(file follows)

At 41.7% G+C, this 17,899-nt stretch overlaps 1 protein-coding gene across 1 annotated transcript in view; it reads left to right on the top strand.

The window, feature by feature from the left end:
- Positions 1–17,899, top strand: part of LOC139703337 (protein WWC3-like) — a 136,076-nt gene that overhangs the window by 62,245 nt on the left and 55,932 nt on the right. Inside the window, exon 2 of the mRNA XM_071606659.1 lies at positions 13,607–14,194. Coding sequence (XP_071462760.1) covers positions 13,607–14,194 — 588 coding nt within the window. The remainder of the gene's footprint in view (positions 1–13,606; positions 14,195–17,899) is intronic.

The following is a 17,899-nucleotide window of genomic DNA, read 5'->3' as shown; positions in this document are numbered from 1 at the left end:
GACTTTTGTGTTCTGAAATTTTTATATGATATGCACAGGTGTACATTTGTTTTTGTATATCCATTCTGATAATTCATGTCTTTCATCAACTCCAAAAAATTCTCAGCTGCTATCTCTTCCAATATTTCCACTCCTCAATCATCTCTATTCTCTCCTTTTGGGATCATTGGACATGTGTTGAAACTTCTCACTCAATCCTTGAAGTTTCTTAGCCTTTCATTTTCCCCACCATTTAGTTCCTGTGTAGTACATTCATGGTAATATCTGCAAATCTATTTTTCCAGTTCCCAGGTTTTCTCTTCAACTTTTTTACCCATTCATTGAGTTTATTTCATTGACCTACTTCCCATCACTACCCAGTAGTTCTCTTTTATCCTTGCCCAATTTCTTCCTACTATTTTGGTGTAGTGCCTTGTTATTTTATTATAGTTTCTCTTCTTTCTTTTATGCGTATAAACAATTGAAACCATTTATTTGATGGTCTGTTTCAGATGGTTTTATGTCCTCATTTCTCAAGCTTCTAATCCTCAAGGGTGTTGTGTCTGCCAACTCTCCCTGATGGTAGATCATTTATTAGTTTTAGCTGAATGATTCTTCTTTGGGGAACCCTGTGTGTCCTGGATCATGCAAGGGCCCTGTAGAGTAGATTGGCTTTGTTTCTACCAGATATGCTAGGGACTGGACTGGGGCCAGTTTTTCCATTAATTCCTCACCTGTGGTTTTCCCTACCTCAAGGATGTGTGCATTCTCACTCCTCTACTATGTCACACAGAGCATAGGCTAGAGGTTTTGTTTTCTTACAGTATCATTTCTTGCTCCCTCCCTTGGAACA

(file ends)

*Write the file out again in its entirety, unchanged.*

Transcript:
At 41.7% G+C, this 17,899-nt stretch overlaps 1 protein-coding gene across 1 annotated transcript in view; it reads left to right on the top strand.

The window, feature by feature from the left end:
- Positions 1–17,899, top strand: part of LOC139703337 (protein WWC3-like) — a 136,076-nt gene that overhangs the window by 62,245 nt on the left and 55,932 nt on the right. Inside the window, exon 2 of the mRNA XM_071606659.1 lies at positions 13,607–14,194. Coding sequence (XP_071462760.1) covers positions 13,607–14,194 — 588 coding nt within the window. The remainder of the gene's footprint in view (positions 1–13,606; positions 14,195–17,899) is intronic.

The following is a 17,899-nucleotide window of genomic DNA, read 5'->3' as shown; positions in this document are numbered from 1 at the left end:
GACTTTTGTGTTCTGAAATTTTTATATGATATGCACAGGTGTACATTTGTTTTTGTATATCCATTCTGATAATTCATGTCTTTCATCAACTCCAAAAAATTCTCAGCTGCTATCTCTTCCAATATTTCCACTCCTCAATCATCTCTATTCTCTCCTTTTGGGATCATTGGACATGTGTTGAAACTTCTCACTCAATCCTTGAAGTTTCTTAGCCTTTCATTTTCCCCACCATTTAGTTCCTGTGTAGTACATTCATGGTAATATCTGCAAATCTATTTTTCCAGTTCCCAGGTTTTCTCTTCAACTTTTTTACCCATTCATTGAGTTTATTTCATTGACCTACTTCCCATCACTACCCAGTAGTTCTCTTTTATCCTTGCCCAATTTCTTCCTACTATTTTGGTGTAGTGCCTTGTTATTTTATTATAGTTTCTCTTCTTTCTTTTATGCGTATAAACAATTGAAACCATTTATTTGATGGTCTGTTTCAGATGGTTTTATGTCCTCATTTCTCAAGCTTCTAATCCTCAAGGGTGTTGTGTCTGCCAACTCTCCCTGATGGTAGATCATTTATTAGTTTTAGCTGAATGATTCTTCTTTGGGGAACCCTGTGTGTCCTGGATCATGCAAGGGCCCTGTAGAGTAGATTGGCTTTGTTTCTACCAGATATGCTAGGGACTGGACTGGGGCCAGTTTTTCCATTAATTCCTCACCTGTGGTTTTCCCTACCTCAAGGATGTGTGCATTCTCACTCCTCTACTATGTCACACAGAGCATAGGCTAGAGGTTTTGTTTTCTTACAGTATCATTTCTTGCTCCCTCCCTTGGAACA